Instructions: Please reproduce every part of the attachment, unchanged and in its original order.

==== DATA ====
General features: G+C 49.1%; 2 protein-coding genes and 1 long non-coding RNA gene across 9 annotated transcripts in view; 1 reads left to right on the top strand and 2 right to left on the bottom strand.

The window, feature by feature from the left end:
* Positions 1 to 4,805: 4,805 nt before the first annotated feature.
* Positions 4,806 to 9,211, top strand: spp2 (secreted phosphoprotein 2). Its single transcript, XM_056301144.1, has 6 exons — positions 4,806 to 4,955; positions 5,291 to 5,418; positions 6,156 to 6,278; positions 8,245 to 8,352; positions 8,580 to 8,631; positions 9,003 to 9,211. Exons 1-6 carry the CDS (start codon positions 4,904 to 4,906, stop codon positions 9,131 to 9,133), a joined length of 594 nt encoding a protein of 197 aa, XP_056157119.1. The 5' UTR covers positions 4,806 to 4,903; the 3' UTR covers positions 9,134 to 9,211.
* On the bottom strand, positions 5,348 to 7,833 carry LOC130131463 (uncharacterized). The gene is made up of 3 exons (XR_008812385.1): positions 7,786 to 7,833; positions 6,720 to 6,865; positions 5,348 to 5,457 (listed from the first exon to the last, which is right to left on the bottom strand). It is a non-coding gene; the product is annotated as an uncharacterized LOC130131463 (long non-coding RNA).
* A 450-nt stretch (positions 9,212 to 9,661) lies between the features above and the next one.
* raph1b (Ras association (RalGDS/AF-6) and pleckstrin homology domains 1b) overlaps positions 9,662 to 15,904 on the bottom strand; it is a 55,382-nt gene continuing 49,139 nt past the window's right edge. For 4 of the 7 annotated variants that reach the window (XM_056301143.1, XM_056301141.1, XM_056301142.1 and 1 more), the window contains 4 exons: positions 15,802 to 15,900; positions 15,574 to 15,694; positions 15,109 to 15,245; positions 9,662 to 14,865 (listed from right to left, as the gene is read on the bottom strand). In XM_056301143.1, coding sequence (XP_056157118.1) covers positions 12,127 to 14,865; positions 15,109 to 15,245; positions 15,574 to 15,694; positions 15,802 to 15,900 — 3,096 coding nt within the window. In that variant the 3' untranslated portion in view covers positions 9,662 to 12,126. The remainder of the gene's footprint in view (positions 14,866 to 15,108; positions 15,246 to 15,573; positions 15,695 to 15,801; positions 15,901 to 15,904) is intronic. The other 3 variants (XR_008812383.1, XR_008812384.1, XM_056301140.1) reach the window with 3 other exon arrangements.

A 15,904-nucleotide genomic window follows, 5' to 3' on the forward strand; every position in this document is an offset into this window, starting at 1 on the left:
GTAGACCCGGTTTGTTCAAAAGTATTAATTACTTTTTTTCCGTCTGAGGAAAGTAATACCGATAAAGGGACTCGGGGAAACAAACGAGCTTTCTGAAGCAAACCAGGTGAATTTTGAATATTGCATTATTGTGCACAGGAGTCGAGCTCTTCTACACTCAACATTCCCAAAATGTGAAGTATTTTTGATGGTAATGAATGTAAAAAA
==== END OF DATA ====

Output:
General features: G+C 49.1%; 2 protein-coding genes and 1 long non-coding RNA gene across 9 annotated transcripts in view; 1 reads left to right on the top strand and 2 right to left on the bottom strand.

The window, feature by feature from the left end:
* Positions 1 to 4,805: 4,805 nt before the first annotated feature.
* Positions 4,806 to 9,211, top strand: spp2 (secreted phosphoprotein 2). Its single transcript, XM_056301144.1, has 6 exons — positions 4,806 to 4,955; positions 5,291 to 5,418; positions 6,156 to 6,278; positions 8,245 to 8,352; positions 8,580 to 8,631; positions 9,003 to 9,211. Exons 1-6 carry the CDS (start codon positions 4,904 to 4,906, stop codon positions 9,131 to 9,133), a joined length of 594 nt encoding a protein of 197 aa, XP_056157119.1. The 5' UTR covers positions 4,806 to 4,903; the 3' UTR covers positions 9,134 to 9,211.
* On the bottom strand, positions 5,348 to 7,833 carry LOC130131463 (uncharacterized). The gene is made up of 3 exons (XR_008812385.1): positions 7,786 to 7,833; positions 6,720 to 6,865; positions 5,348 to 5,457 (listed from the first exon to the last, which is right to left on the bottom strand). It is a non-coding gene; the product is annotated as an uncharacterized LOC130131463 (long non-coding RNA).
* A 450-nt stretch (positions 9,212 to 9,661) lies between the features above and the next one.
* raph1b (Ras association (RalGDS/AF-6) and pleckstrin homology domains 1b) overlaps positions 9,662 to 15,904 on the bottom strand; it is a 55,382-nt gene continuing 49,139 nt past the window's right edge. For 4 of the 7 annotated variants that reach the window (XM_056301143.1, XM_056301141.1, XM_056301142.1 and 1 more), the window contains 4 exons: positions 15,802 to 15,900; positions 15,574 to 15,694; positions 15,109 to 15,245; positions 9,662 to 14,865 (listed from right to left, as the gene is read on the bottom strand). In XM_056301143.1, coding sequence (XP_056157118.1) covers positions 12,127 to 14,865; positions 15,109 to 15,245; positions 15,574 to 15,694; positions 15,802 to 15,900 — 3,096 coding nt within the window. In that variant the 3' untranslated portion in view covers positions 9,662 to 12,126. The remainder of the gene's footprint in view (positions 14,866 to 15,108; positions 15,246 to 15,573; positions 15,695 to 15,801; positions 15,901 to 15,904) is intronic. The other 3 variants (XR_008812383.1, XR_008812384.1, XM_056301140.1) reach the window with 3 other exon arrangements.

A 15,904-nucleotide genomic window follows, 5' to 3' on the forward strand; every position in this document is an offset into this window, starting at 1 on the left:
GTAGACCCGGTTTGTTCAAAAGTATTAATTACTTTTTTTCCGTCTGAGGAAAGTAATACCGATAAAGGGACTCGGGGAAACAAACGAGCTTTCTGAAGCAAACCAGGTGAATTTTGAATATTGCATTATTGTGCACAGGAGTCGAGCTCTTCTACACTCAACATTCCCAAAATGTGAAGTATTTTTGATGGTAATGAATGTAAAAAA